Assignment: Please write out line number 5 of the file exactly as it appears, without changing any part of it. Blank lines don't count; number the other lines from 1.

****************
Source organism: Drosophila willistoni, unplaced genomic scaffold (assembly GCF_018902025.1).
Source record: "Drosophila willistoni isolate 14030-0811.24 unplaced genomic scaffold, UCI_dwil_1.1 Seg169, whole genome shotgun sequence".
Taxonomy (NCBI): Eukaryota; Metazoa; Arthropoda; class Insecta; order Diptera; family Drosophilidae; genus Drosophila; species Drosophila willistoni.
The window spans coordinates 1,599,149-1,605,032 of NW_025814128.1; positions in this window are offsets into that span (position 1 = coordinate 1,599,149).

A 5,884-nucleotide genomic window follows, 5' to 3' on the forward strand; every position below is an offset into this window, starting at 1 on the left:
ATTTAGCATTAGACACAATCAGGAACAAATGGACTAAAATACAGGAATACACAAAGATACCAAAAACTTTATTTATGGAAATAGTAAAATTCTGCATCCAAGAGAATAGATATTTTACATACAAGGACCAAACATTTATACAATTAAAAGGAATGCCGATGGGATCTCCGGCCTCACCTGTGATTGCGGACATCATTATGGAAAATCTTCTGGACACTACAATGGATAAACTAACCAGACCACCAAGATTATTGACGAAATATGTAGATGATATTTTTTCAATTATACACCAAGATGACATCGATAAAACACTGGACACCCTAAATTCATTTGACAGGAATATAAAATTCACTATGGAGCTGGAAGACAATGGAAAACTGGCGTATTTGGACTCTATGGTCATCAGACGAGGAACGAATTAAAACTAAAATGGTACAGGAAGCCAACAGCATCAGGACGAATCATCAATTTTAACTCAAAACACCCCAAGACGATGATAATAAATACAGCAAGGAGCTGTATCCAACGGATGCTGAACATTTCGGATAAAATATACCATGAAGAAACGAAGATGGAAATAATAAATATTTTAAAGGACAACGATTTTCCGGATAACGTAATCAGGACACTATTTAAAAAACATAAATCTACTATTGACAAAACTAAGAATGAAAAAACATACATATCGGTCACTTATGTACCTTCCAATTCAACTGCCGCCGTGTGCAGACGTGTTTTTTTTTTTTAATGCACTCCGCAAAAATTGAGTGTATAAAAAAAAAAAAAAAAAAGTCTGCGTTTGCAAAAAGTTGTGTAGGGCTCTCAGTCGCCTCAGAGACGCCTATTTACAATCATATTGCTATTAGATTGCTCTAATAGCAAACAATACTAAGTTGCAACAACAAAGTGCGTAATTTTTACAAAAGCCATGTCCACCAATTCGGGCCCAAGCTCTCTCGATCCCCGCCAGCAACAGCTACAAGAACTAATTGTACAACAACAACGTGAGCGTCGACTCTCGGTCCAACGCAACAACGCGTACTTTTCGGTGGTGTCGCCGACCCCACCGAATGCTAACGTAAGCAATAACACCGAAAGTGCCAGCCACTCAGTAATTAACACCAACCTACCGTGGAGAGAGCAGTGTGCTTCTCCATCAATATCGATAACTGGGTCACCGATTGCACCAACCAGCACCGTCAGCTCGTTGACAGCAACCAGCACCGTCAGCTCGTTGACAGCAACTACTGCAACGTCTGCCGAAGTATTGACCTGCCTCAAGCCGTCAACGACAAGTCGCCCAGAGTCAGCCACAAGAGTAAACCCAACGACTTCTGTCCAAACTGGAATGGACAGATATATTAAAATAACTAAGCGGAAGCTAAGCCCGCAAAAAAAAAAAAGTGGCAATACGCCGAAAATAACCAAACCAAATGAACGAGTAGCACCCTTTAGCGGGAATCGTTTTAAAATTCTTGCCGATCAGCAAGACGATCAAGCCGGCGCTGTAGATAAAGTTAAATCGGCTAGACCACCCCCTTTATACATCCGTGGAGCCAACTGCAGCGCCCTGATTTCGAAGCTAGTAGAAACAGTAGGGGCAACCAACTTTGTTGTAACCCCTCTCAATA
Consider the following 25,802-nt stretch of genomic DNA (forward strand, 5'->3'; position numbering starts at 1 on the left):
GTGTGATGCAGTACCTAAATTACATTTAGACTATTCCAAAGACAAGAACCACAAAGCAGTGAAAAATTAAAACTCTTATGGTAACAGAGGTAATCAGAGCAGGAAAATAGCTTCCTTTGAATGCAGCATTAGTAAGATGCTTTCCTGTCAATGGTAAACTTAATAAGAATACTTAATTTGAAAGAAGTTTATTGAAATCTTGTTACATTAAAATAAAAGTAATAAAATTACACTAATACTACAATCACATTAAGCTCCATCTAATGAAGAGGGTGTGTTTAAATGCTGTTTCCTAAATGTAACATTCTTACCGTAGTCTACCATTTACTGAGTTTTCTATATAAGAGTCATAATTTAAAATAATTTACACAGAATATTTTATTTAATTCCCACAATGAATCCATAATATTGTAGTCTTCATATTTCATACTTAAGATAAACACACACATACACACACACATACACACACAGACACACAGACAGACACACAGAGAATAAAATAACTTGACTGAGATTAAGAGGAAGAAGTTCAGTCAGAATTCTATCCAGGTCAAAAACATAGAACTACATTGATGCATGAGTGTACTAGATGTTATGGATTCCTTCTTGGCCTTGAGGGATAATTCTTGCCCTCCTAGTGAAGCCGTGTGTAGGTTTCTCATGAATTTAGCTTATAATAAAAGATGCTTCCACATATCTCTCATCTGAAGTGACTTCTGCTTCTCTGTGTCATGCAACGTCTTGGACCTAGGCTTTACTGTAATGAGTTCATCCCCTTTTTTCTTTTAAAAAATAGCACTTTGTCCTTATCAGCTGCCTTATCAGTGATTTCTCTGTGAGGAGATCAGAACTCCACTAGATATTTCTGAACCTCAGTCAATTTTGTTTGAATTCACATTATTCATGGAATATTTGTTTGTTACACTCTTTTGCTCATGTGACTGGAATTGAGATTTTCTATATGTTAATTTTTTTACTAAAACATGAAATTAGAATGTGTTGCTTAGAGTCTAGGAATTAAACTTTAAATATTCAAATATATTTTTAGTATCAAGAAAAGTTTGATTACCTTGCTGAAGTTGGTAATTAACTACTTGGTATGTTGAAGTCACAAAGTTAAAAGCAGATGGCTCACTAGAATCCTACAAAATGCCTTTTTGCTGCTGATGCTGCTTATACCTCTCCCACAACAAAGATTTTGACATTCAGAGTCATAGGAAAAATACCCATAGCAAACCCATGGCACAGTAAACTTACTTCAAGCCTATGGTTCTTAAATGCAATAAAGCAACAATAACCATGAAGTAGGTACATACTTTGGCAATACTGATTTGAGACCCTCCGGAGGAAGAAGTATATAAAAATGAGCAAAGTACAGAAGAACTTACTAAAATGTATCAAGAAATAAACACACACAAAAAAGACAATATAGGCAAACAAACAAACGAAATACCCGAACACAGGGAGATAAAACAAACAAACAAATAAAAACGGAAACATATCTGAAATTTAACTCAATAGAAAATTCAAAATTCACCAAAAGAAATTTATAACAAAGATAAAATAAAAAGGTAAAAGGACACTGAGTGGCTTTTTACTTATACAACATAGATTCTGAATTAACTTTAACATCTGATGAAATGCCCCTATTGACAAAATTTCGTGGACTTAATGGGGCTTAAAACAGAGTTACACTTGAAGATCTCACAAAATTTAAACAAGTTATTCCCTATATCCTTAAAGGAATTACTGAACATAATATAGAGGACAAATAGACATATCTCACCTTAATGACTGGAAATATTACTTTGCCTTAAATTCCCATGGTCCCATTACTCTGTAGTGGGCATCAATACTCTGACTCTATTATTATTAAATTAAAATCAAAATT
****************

A 5,884-nucleotide genomic window follows, 5' to 3' on the forward strand; every position below is an offset into this window, starting at 1 on the left: